Although this drought seemed to have a sudden onset, shortages of longer duration actually began earlier: the longer the duration concerned, the earlier its time of onset.. The 2018 pattern is like the droughts of 1902, 1940 and 1946. Droughts that actually had a sudden onset were those of 1912, 1957 and 1966.


About drought duration graphs

These graphs show the onset, persistence, and breaking of episodes of extreme and severe rainfall shortage (droughts) at Manilla. The first shows detail since 2000. The second shows the complete historical record from 1884. The graph features and the data analysis are explained in the post “Rainfall Shortage History: Manilla”.

Extreme shortages, up to the 1st percentile, are shown in red and severe shortages, up to the 5th percentile, are shown in grey.
The dashed line labelled “Last Good Data” is a limitation of observed cumulative rainfall deficiency. Future observations may make any point to the right of this line more extreme.

Rainfall Shortage Sequence 05/2019

Sequence of rainfall shortages to May 2019

Black shows the driest or second-driest rainfall totals. In a record of more than 1600 months, they fall below the 0.1th percentile.

This contour plot shows the progress of the drought at Manilla up to May 2019. Colours show rainfall shortages as percentiles. Dates plot along the top, and durations down the side.

One month rainfall totals (on the top row)

This month (May 2019) like March, had rainfall above normal, but April had no rain. Months of serious rainfall shortage (light brown) had come much earlier, in May, June and July 2018, and also in September 2017.

Shortages lasting less than one year (rows 2 to 9)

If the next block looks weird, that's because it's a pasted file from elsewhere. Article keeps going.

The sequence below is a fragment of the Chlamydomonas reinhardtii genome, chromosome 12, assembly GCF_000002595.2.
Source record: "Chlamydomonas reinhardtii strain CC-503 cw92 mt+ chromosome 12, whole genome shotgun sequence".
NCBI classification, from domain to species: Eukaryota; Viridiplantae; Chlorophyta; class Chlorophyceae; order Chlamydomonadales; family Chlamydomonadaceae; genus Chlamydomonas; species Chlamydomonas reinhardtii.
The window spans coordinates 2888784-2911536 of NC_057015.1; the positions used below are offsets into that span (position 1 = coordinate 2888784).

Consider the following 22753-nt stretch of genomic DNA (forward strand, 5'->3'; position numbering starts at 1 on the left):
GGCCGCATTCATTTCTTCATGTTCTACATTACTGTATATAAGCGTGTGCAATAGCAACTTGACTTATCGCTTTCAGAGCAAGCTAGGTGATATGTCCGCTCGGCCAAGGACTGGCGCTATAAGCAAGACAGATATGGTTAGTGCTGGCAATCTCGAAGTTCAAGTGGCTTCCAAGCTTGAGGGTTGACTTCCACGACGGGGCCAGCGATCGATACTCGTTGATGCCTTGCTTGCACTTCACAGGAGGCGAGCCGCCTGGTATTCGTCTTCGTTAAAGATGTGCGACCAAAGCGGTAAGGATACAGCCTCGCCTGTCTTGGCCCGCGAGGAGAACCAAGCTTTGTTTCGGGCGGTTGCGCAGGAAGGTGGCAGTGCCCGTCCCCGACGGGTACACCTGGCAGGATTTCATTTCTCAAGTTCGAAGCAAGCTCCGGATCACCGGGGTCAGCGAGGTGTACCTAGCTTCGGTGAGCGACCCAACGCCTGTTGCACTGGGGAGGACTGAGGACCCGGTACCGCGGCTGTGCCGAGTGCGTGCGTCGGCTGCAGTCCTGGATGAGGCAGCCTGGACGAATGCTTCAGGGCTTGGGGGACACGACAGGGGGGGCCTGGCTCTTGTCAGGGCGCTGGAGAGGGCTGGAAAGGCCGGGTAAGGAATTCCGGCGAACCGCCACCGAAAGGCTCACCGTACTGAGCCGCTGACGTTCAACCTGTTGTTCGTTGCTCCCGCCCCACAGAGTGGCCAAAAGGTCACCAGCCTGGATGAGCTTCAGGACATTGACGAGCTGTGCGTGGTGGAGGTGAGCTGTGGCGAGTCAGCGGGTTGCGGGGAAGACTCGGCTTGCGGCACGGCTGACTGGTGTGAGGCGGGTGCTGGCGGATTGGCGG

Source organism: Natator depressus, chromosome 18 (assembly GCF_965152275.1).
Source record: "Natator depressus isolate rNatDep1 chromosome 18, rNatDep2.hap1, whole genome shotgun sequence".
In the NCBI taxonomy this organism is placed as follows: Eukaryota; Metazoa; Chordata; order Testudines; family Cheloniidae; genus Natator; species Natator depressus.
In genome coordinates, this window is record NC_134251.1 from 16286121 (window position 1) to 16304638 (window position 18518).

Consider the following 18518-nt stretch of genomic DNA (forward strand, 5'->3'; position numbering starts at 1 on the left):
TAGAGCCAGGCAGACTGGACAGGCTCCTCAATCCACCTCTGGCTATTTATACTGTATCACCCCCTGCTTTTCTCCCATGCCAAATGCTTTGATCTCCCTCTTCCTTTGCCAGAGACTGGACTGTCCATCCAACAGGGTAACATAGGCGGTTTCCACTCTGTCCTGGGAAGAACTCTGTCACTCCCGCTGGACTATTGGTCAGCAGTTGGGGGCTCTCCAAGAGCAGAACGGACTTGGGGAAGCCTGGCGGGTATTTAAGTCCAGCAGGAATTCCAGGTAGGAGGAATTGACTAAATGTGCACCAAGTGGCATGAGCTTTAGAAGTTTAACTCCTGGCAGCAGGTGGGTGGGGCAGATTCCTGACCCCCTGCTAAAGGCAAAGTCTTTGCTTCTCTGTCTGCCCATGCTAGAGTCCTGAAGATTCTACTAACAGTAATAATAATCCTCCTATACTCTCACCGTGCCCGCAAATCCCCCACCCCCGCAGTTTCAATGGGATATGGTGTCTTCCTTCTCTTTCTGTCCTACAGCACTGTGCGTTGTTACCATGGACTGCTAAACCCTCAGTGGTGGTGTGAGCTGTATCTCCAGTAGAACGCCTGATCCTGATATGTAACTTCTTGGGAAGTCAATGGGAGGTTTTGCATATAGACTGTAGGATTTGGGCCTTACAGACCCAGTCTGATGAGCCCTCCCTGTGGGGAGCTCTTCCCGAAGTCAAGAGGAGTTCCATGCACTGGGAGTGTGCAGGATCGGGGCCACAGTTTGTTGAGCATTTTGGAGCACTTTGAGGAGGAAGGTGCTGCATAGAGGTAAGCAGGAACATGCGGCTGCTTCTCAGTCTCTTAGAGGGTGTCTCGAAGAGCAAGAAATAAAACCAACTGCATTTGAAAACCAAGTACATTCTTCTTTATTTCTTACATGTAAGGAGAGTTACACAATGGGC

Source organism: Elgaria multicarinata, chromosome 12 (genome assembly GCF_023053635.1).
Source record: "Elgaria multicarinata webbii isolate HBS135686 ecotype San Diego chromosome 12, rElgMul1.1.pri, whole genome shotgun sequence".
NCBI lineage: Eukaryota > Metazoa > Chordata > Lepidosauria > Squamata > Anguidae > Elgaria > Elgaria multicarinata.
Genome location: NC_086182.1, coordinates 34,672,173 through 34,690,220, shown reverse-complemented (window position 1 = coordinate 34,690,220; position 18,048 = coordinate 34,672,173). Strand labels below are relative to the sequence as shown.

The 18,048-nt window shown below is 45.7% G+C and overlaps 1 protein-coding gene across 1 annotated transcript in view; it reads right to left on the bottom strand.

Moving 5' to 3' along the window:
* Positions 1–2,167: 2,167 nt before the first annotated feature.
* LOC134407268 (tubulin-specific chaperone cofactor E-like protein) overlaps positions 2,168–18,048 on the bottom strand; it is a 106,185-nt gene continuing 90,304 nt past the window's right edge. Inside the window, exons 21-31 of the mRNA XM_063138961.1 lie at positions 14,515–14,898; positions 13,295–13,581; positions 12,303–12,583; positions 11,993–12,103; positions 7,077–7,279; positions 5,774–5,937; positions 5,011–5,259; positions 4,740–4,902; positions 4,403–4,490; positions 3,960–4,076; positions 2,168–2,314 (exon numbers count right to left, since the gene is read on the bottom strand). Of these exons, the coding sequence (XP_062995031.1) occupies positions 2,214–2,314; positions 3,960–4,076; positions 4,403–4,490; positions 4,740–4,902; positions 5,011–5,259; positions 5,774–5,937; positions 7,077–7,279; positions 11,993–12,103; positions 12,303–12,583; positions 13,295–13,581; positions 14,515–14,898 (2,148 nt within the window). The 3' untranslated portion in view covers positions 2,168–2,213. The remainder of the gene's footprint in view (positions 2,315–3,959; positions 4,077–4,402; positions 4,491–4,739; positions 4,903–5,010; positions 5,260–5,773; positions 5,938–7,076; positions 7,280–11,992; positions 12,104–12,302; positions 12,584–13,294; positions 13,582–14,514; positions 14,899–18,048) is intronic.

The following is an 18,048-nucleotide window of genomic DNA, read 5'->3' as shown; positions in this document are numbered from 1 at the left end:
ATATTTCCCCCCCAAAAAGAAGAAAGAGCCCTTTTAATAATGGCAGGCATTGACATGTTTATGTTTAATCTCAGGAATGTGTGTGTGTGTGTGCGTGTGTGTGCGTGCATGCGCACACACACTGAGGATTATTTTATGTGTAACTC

As the effects of low monthly rainfall added up, extreme shortages appeared (dark brown). That is, rainfall totals in the lowest 1% of the historical record.
By June 2018, the 2-month and 3-month totals were already extreme shortages. Similarly, by July, the 3-month, 4-month, and 5-month totals were all extreme shortages. By September 2018, extreme shortages extended as far as 9-month totals. That total, adding up the nine months from January to September 2018, included only one month (February) that had rainfall above normal.
In these shorter durations, extreme shortages were rare after September 2018. March 2019 included no shortages (not even “serious” ones) for durations from 2 months up to 6 months. April saw some serious shortages return, but they were gone by May.

Shortages of 1-year to 3-year duration (rows 12 to 36)

By August 2018, an extreme 15-month shortage appeared. The 15-month total then included not only the dry months of winter 2018, but also the dry month of September 2017. By September 2018, the 15-month total became the driest on record at that time (400 mm). In January 2019, extreme shortages were current at 15-, 18-, and 24-months. By that time, some dry months in 2017 were excluded from the totals, but dry months in the current summer were included.
In February 2019, as the extreme shortages of the previous month persisted, the 12-month total became the driest ever (271 mm). March also had four extreme shortages in this group, but now they were at 12, 15, 24 and 30 months.
April saw lowest-ever or second-lowest values for all durations from 12 months to 30 months. In May, they persisted for 15-, 24-, and 30-month durations.
New lowest-ever values increased the percentile ranks of several earlier values that had been lowest-ever. For example, the 15-month total in September 2018 began as a lowest-ever value with percentile rank below 0.04% but, being replaced by new lowest-ever values in April and May, became third-lowest, with percentile rank 0.12%.

A line graph for May 2019

A profile of the rainfall status for May 2019 reveals that extreme shortages also exist at durations much longer than shown in this contour graph: durations of six years and seven years.


Data and method

This kind of graph simply displays the time sequence, month by month, of rainfall shortages that I have displayed on line graphs prepared for each month. In the post for a recent line graph (April 2019) I have described my method of analysis and its limitations.